The Flavonoid Kaempferol Ameliorates Streptozotocin-Induced Diabetes by Suppressing Hepatic Glucose Production
McMillan, Ryan P.
MetadataShow full item record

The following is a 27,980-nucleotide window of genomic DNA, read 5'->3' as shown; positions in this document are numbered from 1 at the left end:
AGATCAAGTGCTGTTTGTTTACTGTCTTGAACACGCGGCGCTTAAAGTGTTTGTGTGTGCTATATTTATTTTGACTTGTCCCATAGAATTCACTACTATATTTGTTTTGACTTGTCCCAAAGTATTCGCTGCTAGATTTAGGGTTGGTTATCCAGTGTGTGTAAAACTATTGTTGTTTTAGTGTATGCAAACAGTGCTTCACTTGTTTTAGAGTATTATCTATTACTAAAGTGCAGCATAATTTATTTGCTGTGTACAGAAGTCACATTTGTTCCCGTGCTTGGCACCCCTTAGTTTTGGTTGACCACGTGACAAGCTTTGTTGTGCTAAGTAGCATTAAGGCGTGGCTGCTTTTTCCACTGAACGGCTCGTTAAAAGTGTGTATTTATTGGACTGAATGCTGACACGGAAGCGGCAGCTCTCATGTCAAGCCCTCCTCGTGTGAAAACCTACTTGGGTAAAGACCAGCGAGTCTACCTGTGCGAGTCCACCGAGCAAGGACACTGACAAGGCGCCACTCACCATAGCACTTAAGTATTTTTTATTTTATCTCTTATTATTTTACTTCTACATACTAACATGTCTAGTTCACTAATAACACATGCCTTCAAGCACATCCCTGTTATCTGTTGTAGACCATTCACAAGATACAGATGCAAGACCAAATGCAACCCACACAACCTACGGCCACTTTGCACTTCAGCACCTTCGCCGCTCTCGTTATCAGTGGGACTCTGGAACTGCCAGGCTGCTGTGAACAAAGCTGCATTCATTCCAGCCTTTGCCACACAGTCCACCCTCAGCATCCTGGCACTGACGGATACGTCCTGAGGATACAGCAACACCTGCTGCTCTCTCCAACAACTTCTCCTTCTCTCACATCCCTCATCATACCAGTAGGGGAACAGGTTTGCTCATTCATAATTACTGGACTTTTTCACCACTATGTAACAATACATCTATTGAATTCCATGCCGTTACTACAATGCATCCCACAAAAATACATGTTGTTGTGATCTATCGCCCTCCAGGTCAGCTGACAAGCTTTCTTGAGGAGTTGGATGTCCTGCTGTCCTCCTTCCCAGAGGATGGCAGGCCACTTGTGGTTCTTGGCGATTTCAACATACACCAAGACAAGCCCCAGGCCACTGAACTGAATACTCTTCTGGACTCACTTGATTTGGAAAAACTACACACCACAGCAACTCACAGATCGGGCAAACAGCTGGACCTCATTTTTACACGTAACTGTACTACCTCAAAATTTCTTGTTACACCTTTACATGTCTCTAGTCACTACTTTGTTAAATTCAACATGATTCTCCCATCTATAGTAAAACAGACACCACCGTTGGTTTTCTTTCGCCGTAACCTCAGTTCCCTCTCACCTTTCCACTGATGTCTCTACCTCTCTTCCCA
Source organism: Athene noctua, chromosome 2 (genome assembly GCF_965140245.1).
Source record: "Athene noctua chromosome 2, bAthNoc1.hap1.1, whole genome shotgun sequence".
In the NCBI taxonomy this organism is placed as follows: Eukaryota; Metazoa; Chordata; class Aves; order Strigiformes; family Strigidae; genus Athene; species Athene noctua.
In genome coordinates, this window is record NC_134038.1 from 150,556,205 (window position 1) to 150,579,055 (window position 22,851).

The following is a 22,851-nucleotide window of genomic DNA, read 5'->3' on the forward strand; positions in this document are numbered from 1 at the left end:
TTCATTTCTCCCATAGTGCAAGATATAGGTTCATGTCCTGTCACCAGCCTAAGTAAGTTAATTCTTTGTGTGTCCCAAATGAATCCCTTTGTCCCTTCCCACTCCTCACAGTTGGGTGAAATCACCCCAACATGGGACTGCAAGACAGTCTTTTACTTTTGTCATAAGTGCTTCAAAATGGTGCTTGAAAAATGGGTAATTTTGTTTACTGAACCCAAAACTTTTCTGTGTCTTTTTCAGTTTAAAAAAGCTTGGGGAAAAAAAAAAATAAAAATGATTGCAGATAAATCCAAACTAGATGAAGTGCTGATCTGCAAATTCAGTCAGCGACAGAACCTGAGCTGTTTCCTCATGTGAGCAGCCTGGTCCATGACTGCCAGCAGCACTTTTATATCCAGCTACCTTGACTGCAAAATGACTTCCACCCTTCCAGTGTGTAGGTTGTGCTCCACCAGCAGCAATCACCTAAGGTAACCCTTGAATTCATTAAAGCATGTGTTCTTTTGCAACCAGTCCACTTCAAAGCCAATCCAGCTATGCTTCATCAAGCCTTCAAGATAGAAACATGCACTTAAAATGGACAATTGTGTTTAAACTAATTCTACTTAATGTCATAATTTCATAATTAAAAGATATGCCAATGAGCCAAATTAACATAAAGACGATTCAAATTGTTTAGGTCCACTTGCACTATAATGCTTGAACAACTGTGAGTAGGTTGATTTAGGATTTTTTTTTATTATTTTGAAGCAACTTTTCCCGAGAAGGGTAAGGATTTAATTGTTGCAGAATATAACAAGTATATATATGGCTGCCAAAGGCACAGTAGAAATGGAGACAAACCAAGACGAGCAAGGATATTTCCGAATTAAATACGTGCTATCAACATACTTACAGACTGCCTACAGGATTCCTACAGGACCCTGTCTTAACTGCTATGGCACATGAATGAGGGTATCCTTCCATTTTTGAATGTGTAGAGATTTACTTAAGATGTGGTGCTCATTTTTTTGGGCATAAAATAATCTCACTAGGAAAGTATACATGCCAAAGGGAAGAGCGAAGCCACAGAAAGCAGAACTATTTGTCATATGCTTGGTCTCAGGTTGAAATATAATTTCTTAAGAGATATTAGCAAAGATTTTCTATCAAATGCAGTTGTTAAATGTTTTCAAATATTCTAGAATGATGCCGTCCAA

In diabetes mellitus, the excessive rate of glucose production from the liver is considered a primary contributor for the development of hyperglycemia, in particular, fasting hyperglycemia. In this study, we investigated whether kaempferol, a flavonol present in several medicinal herbs and foods, can be used to ameliorate diabetes in an animal model of insulin deficiency and further explored the mechanism underlying the anti-diabetic effect of this flavonol. We demonstrate that oral administration of kaempferol (50 mg/kg/day) to streptozotocin-induced diabetic mice significantly improved hyperglycemia and reduced the incidence of overt diabetes from 100% to 77.8%. This outcome was accompanied by a reduction in hepatic glucose production and an increase in glucose oxidation in the muscle of the diabetic mice, whereas body weight, calorie intake, body composition, and plasma insulin and glucagon levels were not altered. Consistently, treatment with kaempferol restored hexokinase activity in the liver and skeletal muscle of diabetic mice while suppressed hepatic pyruvate carboxylase activity and gluconeogenesis. These results suggest that kaempferol may exert antidiabetic action via promoting glucose metabolism in skeletal muscle and inhibiting gluconeogenesis in the liver.